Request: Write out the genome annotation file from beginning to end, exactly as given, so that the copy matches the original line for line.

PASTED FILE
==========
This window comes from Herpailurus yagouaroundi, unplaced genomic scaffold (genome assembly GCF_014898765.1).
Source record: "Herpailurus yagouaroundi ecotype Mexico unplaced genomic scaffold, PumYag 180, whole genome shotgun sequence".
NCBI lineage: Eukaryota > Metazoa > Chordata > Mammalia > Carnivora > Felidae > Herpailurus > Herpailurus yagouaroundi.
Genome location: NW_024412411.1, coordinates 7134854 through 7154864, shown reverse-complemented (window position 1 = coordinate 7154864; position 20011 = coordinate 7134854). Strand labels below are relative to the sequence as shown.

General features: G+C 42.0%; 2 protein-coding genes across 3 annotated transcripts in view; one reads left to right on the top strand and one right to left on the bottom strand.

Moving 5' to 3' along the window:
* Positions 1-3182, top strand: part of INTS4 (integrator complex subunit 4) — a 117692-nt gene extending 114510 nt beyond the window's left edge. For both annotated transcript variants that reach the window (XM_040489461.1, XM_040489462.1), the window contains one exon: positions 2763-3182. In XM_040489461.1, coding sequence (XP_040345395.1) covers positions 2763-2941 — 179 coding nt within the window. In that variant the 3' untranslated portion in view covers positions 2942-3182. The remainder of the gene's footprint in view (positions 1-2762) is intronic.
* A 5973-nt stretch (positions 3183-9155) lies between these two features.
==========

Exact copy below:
This window comes from Herpailurus yagouaroundi, unplaced genomic scaffold (genome assembly GCF_014898765.1).
Source record: "Herpailurus yagouaroundi ecotype Mexico unplaced genomic scaffold, PumYag 180, whole genome shotgun sequence".
NCBI lineage: Eukaryota > Metazoa > Chordata > Mammalia > Carnivora > Felidae > Herpailurus > Herpailurus yagouaroundi.
Genome location: NW_024412411.1, coordinates 7134854 through 7154864, shown reverse-complemented (window position 1 = coordinate 7154864; position 20011 = coordinate 7134854). Strand labels below are relative to the sequence as shown.

General features: G+C 42.0%; 2 protein-coding genes across 3 annotated transcripts in view; one reads left to right on the top strand and one right to left on the bottom strand.

Moving 5' to 3' along the window:
* Positions 1-3182, top strand: part of INTS4 (integrator complex subunit 4) — a 117692-nt gene extending 114510 nt beyond the window's left edge. For both annotated transcript variants that reach the window (XM_040489461.1, XM_040489462.1), the window contains one exon: positions 2763-3182. In XM_040489461.1, coding sequence (XP_040345395.1) covers positions 2763-2941 — 179 coding nt within the window. In that variant the 3' untranslated portion in view covers positions 2942-3182. The remainder of the gene's footprint in view (positions 1-2762) is intronic.
* A 5973-nt stretch (positions 3183-9155) lies between these two features.